Colonial Perspectives: Works from the Louise Bulkeley Dillingham Collection

Libro Primo de la Conquista del Peru (1535)

Libro primo de la Conquista del Peru 1/6

The title page is emblazoned with the coat of arms of the Emperor Charles V, to whom Xerez dedicated the text. The arms are shown over the crowned double-headed Habsburg eagle, which rests its talons one a scene that represents the earth. On either side are the Pillars of Hercules that bear Charle's personal motto Plus Ultra or Further Beyond. (Click image above for a detailed view of all of the images featured on this page.)

Francisco López de Xerez. Libro primo de la Conquista del Peru & provincia del Cuzco de le Indie occidentali. Translated by Domingo de Gaztelu. Venice: Stampato per S. da Sabio, 1535.

Francisco López de Xerez (or Jerez) (1497- c.1565) was a Spanish conquistador and acted as secretary to Francisco Pizarro in 1524, during his fateful expedition to the Andes. Xerez witnessed the conquest of the Incan empire and many of its most famous events, including the battle at Cajamarca, Pizarro’s capture, and the execution of the Incan emperor Atahualpa. In 1534 Xerez returned to Spain, settling in Seville where he married and became a prominent merchant in the city’s growing maritime trade with the Spanish colonies. Towards the end of his life he sought approval and material support from the Council of the Indies in order to return to the viceroyalty of Peru with his family, but it is unclear whether he ever did so or if he in fact died in Seville.

Xerez published the Verdadera Relación de la Conquista del Perú y Provincia del Cuzco in Seville in 1534 upon his return to Spain and dedicated the text to Emperor Charles V. It was one of the earliest chronicles of Pizarro’s conquests, and was possibly written in response to the interest shown La Conquista del Perú Llamada la Nueva Castilla published in Seville by the conquistador Cristóbal de Mena a few months earlier. Xerez’s work offers a rare first hand glimpse into Andean culture prior to European contact and is a major source of information about the Incan empire. It also provides insight into the character of Pizarro and his family, who were pivotal figures in the Spanish conquest.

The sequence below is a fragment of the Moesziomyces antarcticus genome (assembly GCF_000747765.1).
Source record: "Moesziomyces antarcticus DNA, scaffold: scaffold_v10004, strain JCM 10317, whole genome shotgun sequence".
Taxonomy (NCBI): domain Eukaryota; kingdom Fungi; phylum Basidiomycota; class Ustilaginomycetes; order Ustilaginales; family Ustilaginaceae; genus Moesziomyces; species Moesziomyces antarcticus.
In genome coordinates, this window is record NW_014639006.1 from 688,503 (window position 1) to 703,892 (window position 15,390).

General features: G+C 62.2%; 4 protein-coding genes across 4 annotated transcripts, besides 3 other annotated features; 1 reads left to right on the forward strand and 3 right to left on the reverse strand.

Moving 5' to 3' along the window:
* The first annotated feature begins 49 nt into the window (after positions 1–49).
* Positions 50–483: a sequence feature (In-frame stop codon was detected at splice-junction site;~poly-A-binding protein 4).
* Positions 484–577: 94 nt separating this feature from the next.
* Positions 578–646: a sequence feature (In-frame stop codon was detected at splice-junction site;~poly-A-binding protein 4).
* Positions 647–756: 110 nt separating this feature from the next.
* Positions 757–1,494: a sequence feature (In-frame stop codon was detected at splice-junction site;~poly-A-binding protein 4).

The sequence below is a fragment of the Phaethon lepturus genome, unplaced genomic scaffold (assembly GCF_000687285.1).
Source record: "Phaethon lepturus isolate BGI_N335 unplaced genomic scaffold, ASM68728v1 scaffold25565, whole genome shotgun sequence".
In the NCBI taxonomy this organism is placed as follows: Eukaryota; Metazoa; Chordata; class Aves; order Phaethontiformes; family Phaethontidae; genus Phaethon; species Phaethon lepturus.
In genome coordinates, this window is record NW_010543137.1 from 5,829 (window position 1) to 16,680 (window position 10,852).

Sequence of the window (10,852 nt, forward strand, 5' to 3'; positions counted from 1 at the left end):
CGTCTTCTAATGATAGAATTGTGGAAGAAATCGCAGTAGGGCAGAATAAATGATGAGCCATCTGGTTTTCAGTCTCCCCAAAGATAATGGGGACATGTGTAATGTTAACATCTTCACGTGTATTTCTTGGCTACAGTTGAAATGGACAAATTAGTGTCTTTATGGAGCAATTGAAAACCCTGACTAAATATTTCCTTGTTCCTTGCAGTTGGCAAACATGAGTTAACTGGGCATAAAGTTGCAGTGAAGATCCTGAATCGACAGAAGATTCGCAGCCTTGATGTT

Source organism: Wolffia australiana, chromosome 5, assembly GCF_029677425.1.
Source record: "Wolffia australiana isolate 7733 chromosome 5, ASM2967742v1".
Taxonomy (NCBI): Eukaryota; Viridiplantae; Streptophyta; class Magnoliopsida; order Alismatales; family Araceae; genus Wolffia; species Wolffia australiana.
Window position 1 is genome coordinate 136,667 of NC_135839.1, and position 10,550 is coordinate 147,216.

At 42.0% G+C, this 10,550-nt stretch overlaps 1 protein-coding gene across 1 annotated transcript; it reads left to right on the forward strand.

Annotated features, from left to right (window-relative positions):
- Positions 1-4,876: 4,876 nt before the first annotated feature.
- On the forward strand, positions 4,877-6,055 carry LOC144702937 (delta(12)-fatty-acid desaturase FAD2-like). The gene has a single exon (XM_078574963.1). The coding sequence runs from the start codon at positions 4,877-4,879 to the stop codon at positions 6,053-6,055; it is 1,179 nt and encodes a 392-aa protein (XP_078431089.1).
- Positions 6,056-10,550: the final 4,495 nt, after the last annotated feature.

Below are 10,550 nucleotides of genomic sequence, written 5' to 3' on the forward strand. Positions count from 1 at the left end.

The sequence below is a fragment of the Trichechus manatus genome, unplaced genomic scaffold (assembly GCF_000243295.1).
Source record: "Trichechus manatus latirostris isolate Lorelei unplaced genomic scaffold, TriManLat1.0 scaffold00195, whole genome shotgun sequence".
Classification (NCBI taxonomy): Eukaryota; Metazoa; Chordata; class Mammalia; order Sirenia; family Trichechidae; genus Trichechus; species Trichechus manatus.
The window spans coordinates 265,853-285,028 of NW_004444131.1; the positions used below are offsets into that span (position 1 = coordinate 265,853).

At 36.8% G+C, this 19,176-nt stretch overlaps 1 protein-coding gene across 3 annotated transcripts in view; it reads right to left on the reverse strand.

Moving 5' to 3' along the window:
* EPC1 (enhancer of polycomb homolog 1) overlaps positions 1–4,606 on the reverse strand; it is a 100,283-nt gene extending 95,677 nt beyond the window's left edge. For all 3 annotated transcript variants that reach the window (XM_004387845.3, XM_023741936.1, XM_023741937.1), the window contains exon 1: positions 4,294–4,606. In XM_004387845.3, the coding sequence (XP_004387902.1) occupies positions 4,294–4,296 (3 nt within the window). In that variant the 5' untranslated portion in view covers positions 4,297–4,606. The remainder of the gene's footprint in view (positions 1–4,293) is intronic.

Xerez’s chronicle quickly became a success and replaced de Mena’s text in popularity. A second edition was published in Salamanca in 1547, and further editions followed. Bryn Mawr College owns an edition translated into Italian, printed in Venice in 1535.

 

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It was translated by Domingo de Gaztelu, a native of Tudela, Spain, who was living in Venice and was employed as the secretary to Charles V's ambassador to the Venetian republic. Domingo de Gaztelu dedicated the Italian translation to the Doge of Venice, Andreas Gritti, a political ally of Charles V. Gritti's arms appear before the dedication, labeled on either side by his initials "A." and "G.".

Sources:

  • Concepción Bravo and Francisco de Xerez. Verdadera Relación De La Conquista Del Perú. Madrid: Historia 16, 1985.